MESA Book Awards
The University of Chicago
2018 Nikki Keddie Book Award Co-winner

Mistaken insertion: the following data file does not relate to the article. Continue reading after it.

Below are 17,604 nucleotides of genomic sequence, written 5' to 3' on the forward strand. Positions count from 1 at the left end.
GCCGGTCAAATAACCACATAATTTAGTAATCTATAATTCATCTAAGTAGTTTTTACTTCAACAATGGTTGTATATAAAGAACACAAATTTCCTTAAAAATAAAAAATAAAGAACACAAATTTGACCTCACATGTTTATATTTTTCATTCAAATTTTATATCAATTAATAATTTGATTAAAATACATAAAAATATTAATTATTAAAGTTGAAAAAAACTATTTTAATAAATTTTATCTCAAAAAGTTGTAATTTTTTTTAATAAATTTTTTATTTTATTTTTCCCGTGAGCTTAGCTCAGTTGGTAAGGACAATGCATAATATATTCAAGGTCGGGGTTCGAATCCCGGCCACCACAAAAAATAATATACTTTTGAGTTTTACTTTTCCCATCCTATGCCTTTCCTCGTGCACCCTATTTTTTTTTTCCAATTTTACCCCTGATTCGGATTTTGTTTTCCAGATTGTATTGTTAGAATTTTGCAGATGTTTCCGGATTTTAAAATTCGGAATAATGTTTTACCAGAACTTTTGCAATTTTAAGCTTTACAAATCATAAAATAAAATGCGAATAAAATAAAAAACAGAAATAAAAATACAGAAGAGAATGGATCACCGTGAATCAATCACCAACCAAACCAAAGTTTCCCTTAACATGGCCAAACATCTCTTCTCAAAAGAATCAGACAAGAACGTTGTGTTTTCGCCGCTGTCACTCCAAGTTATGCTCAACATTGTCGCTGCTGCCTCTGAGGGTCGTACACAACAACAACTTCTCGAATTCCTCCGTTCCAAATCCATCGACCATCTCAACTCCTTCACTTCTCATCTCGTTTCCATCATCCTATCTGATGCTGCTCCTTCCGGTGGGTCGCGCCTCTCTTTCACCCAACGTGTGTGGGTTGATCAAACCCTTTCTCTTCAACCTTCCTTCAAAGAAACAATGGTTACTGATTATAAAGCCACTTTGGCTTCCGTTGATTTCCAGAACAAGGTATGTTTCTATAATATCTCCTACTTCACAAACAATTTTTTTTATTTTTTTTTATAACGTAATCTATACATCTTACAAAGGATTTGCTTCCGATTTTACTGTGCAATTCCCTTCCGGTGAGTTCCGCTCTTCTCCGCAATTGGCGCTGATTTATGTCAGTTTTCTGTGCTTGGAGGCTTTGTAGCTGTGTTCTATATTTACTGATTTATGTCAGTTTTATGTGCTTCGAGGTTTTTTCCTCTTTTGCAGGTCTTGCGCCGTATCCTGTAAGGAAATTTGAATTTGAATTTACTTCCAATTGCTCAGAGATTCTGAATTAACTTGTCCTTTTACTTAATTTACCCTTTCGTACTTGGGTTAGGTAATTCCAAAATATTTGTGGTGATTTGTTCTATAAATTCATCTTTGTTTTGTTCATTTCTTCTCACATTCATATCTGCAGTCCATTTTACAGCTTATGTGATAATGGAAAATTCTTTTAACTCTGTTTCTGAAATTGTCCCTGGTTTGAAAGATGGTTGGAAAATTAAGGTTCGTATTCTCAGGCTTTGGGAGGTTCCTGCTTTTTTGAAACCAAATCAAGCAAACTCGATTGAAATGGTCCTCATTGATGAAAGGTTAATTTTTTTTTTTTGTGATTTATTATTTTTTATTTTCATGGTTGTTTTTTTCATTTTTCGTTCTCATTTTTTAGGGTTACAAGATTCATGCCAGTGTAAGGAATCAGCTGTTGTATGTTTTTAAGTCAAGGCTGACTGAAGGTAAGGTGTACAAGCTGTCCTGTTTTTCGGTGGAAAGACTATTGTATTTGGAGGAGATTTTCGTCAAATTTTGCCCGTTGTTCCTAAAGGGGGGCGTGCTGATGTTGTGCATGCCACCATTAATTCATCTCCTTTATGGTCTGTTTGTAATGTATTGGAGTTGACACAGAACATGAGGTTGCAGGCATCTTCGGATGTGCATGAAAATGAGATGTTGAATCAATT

In Impossible Exodus, Orit Bashkin evokes the traumatic ruptures that faced Iraqi Jews after their relocation to Israel during the early 1950s. Written in a compelling style, her book traces a clear and dynamic narrative for these Mizrahim – a narrative marked by material dispossession, social demotion, and discrimination. She connects the challenges they faced in early transit camps to their ongoing struggles to achieve integration, political equality, and cultural recognition in Ashkenazi-dominated Israel while coming to terms with their own conflicted identities. Impossible Exodus conjures the sad experiences of Iraqi Jews with vivid details. One of the book’s strengths is its attention to the history of children – how young people, especially girls, experienced displacement, impoverishment, and Zionist indoctrination in schools, while trying to navigate their new social worlds. Bashkin dismantles still-prevalent myths regarding the egalitarianism and Jewish inclusiveness of the Zionist enterprise. She never stops punching down to her last paragraph, where she considers the likelihood of the heirs of the “marginalized Jews” of her study to “ignore (or even cheer) [Palestinians’] segregation [in Israel, the West Bank, and Gaza], while battling against the discrimination they still face in the state”. “They will not argue,” she adds, “as Golda Meir [did], that a tent in Israel is better than a house in Baghdad. They will simply battle to attain a better house in Israel” (p. 229). In this way, she illuminates the relevance of the Iraqi Jewish “exodus” to contemporary Israeli history and politics. The Committee is proud to recognize Orit Bashkin’s Impossible Exodus as Co-Winner of this year’s Nikki Keddie Book Prize.